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  • Writer's pictureCaptain Ian

Athens to Montenegro, October 2023

We finished our last blog riding out yet another Meltemi, in Olympic Marina, South East of Athens.  We had given NJ a good clean (which turned out to be pointless given the grime that the wind brought with it) and it was now time to pick up our great friends, the Thomson family, from Athens Airport. The Thomson's would be joining us for the 550 nautical mile sail back to NJ’s winter home, Montenegro. 


Before we left Athens though (actually, it was too windy to leave even if we wanted to), we did a day trip to see the UNESCO world heritage site of the Acropolis. Considered by many to be the birthplace of democracy, the Acropolis is a must see when visiting Athens. Like much of Greece’s greatness and antiquity, many of the structures and temples on the Acropolis were built during the fifth century BC. (coincidentally, I had a Chicken Gyros in Corfu that I think was also prepared during the 5th Century BC). The downside of this fascinating sight is the number of tourists it attracts. But still worth the long queues in the blazing heat to see it.

Day two in Athens was going to be a ferry ride down to the Island of Hydra. Unfortunately the ferry was cancelled at the last minute due to… You guessed it, strong winds (damn you Meltemi). We ended up spending the rest of the day having a little bit of a road trip down the east coast of Athens and doing some provisioning for the long sail ahead.

The wind was forecast to settle the following day and our marina booking had reached its end in any case. It was time to get moving. We still had 20+ knots of wind in the marina, so we needed two dinghy's to help us out of our slip, to avoid any further touch parking (the boats around us looked very expensive). It was very stressful for all, including our new crew, who did an outstanding job in the circumstances. Once out of the marina, the wind and the sea state was awful. Thankfully, by afternoon the wind had settled and it was all made better by our arrival in beautiful Poros.  

On our way back West, heading towards Corfu, we took the Thomson's to many of our favourite anchorages that we have already posted about. Poros, Corinth Canal, Nafpaktos and Fiskado to mention a few. There were a few spots though that we had missed when heading East, so we took this opportunity to stop and explore.


Unlike a month before when we were heading East, the weather was much more settled and we were finally able to enter the narrow harbour of Galaxidi. And wow, was it worth the wait. Galaxidi is a jewel in what is otherwise a very barren and remote landscape. Like many town quays in Greece,  you tie up right out the front of the harbour promenade amongst all of the restaurants and nightclubs.  This also means that any local festivals are right on your doorstep, and we happened to visit Galaxidi during one such festival.  To this day, I'm still unsure what they were celebrating, however it involved lots of flares, a parade and plenty of gun shooting from small boats moving up and down the harbour.  It also involved a party in the nightclub just behind us that finished at 6:45 am. Still, it was well worth it as the town was gorgeous and it was a short drive up to the historic town of Delphi.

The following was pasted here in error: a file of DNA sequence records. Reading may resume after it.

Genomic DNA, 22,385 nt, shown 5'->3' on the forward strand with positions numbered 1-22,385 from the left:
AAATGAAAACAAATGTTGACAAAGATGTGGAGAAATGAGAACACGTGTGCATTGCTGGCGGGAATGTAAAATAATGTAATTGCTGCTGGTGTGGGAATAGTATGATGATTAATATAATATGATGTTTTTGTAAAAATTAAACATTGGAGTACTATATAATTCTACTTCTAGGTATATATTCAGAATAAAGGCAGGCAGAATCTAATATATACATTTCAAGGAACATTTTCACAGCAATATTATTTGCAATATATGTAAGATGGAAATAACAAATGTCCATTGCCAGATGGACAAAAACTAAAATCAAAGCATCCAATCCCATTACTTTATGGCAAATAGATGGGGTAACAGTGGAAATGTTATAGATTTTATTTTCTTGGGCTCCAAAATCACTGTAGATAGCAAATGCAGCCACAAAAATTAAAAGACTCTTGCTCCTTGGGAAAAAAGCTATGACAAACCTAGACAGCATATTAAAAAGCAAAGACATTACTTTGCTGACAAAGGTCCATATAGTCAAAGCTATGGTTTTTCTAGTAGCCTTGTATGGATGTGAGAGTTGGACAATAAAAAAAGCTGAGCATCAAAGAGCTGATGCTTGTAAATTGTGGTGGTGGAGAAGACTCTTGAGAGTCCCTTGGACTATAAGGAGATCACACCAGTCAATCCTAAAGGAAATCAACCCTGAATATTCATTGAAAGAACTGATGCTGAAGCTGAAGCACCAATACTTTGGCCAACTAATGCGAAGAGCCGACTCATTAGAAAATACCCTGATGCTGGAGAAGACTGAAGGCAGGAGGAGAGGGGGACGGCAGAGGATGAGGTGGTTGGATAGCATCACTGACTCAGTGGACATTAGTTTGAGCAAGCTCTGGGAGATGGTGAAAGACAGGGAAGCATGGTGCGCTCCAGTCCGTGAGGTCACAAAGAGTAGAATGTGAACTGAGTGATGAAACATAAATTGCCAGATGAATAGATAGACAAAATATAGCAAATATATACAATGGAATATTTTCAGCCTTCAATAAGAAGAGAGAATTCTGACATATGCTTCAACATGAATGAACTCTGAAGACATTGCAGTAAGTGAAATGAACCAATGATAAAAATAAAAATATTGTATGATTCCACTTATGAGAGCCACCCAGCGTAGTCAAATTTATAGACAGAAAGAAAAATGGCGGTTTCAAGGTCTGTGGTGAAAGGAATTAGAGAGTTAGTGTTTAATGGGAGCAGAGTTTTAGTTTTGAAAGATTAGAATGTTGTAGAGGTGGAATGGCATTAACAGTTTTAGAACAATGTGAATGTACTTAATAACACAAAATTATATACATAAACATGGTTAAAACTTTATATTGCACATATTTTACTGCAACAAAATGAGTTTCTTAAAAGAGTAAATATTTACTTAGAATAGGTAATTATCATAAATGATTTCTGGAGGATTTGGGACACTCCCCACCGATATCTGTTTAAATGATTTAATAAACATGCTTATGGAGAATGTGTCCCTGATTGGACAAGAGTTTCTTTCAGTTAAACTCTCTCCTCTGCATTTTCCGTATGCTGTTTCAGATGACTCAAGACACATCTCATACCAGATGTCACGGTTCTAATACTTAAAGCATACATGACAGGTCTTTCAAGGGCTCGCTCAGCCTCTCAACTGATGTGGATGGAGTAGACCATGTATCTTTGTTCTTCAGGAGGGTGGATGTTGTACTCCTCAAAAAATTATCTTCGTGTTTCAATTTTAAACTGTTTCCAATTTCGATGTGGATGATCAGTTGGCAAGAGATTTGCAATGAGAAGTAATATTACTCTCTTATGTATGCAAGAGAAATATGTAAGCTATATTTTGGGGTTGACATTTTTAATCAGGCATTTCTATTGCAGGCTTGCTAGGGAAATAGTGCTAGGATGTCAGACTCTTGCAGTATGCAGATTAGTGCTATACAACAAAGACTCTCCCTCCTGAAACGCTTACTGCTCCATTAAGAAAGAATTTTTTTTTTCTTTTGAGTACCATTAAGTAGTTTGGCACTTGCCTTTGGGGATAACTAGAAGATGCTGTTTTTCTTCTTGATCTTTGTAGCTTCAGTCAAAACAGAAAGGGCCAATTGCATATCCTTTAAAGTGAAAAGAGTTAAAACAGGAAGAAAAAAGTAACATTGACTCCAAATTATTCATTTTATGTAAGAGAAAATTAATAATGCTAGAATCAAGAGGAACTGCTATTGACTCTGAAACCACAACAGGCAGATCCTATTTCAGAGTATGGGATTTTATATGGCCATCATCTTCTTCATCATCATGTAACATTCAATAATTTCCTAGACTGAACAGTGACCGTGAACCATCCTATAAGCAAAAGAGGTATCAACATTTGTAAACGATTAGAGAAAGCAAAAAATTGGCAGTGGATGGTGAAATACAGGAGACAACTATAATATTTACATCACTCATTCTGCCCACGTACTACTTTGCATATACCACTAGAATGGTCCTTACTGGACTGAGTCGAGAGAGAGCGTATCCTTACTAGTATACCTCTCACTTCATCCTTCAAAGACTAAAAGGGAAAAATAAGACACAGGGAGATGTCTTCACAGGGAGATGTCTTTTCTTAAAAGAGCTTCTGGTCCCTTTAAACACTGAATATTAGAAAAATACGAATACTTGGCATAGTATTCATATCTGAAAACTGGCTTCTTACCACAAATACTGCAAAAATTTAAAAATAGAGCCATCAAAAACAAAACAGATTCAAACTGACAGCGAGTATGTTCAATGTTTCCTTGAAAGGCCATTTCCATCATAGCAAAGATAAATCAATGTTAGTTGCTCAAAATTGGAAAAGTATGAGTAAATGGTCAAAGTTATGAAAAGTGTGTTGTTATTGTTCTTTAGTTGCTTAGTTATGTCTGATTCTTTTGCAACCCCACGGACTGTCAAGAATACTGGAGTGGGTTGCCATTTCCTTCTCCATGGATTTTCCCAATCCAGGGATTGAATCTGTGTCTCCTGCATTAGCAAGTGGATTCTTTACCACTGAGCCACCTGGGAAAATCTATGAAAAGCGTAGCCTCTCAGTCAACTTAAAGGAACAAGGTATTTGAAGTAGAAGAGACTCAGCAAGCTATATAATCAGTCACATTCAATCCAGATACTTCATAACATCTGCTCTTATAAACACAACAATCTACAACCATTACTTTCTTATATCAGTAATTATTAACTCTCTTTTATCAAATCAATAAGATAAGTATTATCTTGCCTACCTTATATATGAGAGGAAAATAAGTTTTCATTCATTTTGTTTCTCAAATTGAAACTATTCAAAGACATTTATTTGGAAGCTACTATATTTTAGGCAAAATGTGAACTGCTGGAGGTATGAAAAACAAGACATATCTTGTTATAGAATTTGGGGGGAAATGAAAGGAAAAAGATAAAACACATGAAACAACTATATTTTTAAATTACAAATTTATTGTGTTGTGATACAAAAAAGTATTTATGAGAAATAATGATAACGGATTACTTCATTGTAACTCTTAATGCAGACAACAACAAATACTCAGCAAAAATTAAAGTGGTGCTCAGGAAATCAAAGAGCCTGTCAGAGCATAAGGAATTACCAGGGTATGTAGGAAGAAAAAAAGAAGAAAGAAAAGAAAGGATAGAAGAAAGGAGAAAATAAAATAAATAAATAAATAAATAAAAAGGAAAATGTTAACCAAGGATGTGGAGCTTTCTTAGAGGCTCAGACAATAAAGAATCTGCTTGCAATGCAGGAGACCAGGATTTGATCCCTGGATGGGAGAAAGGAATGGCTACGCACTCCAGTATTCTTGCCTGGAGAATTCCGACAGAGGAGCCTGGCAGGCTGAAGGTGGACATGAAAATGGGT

We hired a car in Galaxidi and drove up the hill to the Unesco world heritage site of Delphi. Considered by the ancient Greeks to be the centre of the world and the location of the oracle, the archaeological site includes many structures including the temple of Apollo, the stadium where the Pythian games were held and an Amphitheatre with a most spectacular backdrop. It was unbearably hot, but well worth the effort. 


After Galaxidi we revisited several favourite places all the way to Corfu. There was one new anchorage that we hadn’t been to though. On the less visited West side of the island of Kefalonia is the gorgeous holiday town Asos. Asos boasts one of the largest Venetian castles to be in Greece. However the Venetians never finished it and there is frankly very little left of the castle. Strangely, the pathway that had been paved for tourists to walk up to this underwhelming site, was far more impressive than the site itself. The views back down to the town were stunning.

We dropped 3 of the 4 Thomson's off in Corfu to make the long journey home to Australia. Neil stayed with us for the Journey up through Albania to Montenegro where Nova Jean was hauled out for the winter. We have already posted photos of Albania and many from Montenegro. We did stop at two new anchorages in Albania though. 

Porto Palermo

Porto Palermo is on a very remote part of the Albanian coast. It’s home to a branch of the Albanian Navy, an Ottoman fort/castle, a grubby little beach and a rather nice restaurant. Staggeringly clear water though.


Durres is a major commercial port in Northern Albania. As the closest port to the Albanian capital, Tirana, it is rather busy and there is quite a bit of poverty as well as dubious wealth on show. We all felt a little uncomfortable in Durres and were happy to check out and be on our way to Montenegro the next day.

2023 was a great cruising season. We had visited Croatia, Albania, Greece and were back in our winter home of Montenegro. We’d had the whole family visit and spend time aboard with us as well as 8 additional guests. For 2024 we were planning to obtain an extended visa for Greece so that we could finally explore Croatia for 3 months and spend the remainder of our time in Greece. It was time to head home for Christmas and to spend time with the kids… 


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